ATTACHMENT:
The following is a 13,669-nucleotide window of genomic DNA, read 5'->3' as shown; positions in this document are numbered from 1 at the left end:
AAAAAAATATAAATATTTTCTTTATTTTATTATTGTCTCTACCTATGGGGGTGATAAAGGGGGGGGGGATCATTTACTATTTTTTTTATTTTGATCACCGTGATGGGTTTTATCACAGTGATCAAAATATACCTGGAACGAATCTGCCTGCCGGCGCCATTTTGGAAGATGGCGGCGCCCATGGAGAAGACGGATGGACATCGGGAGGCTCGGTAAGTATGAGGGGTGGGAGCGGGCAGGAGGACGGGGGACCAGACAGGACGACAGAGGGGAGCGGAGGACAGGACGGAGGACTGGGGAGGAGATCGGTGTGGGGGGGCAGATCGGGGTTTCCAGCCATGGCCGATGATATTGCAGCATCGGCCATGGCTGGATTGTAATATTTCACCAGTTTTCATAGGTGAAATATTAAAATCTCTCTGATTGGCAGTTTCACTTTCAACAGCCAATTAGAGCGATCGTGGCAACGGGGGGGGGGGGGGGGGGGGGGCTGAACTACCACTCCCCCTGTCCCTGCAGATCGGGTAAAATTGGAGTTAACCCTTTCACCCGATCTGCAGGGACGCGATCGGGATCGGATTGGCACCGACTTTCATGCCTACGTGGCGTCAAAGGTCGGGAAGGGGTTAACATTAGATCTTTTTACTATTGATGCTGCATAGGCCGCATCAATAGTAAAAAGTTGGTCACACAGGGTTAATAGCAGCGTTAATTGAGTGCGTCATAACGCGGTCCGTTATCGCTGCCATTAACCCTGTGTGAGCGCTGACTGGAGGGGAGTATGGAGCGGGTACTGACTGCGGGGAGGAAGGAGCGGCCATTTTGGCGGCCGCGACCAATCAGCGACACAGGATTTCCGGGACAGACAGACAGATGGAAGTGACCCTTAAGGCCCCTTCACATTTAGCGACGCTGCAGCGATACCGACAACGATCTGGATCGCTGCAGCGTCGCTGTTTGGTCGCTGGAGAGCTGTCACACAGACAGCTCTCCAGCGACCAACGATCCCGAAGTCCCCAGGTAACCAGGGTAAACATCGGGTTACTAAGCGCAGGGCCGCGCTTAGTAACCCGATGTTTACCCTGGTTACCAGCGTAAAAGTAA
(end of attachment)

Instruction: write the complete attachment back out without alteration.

The following is a 13,669-nucleotide window of genomic DNA, read 5'->3' as shown; positions in this document are numbered from 1 at the left end:
AAAAAAATATAAATATTTTCTTTATTTTATTATTGTCTCTACCTATGGGGGTGATAAAGGGGGGGGGGATCATTTACTATTTTTTTTATTTTGATCACCGTGATGGGTTTTATCACAGTGATCAAAATATACCTGGAACGAATCTGCCTGCCGGCGCCATTTTGGAAGATGGCGGCGCCCATGGAGAAGACGGATGGACATCGGGAGGCTCGGTAAGTATGAGGGGTGGGAGCGGGCAGGAGGACGGGGGACCAGACAGGACGACAGAGGGGAGCGGAGGACAGGACGGAGGACTGGGGAGGAGATCGGTGTGGGGGGGCAGATCGGGGTTTCCAGCCATGGCCGATGATATTGCAGCATCGGCCATGGCTGGATTGTAATATTTCACCAGTTTTCATAGGTGAAATATTAAAATCTCTCTGATTGGCAGTTTCACTTTCAACAGCCAATTAGAGCGATCGTGGCAACGGGGGGGGGGGGGGGGGGGGGGCTGAACTACCACTCCCCCTGTCCCTGCAGATCGGGTAAAATTGGAGTTAACCCTTTCACCCGATCTGCAGGGACGCGATCGGGATCGGATTGGCACCGACTTTCATGCCTACGTGGCGTCAAAGGTCGGGAAGGGGTTAACATTAGATCTTTTTACTATTGATGCTGCATAGGCCGCATCAATAGTAAAAAGTTGGTCACACAGGGTTAATAGCAGCGTTAATTGAGTGCGTCATAACGCGGTCCGTTATCGCTGCCATTAACCCTGTGTGAGCGCTGACTGGAGGGGAGTATGGAGCGGGTACTGACTGCGGGGAGGAAGGAGCGGCCATTTTGGCGGCCGCGACCAATCAGCGACACAGGATTTCCGGGACAGACAGACAGATGGAAGTGACCCTTAAGGCCCCTTCACATTTAGCGACGCTGCAGCGATACCGACAACGATCTGGATCGCTGCAGCGTCGCTGTTTGGTCGCTGGAGAGCTGTCACACAGACAGCTCTCCAGCGACCAACGATCCCGAAGTCCCCAGGTAACCAGGGTAAACATCGGGTTACTAAGCGCAGGGCCGCGCTTAGTAACCCGATGTTTACCCTGGTTACCAGCGTAAAAGTAA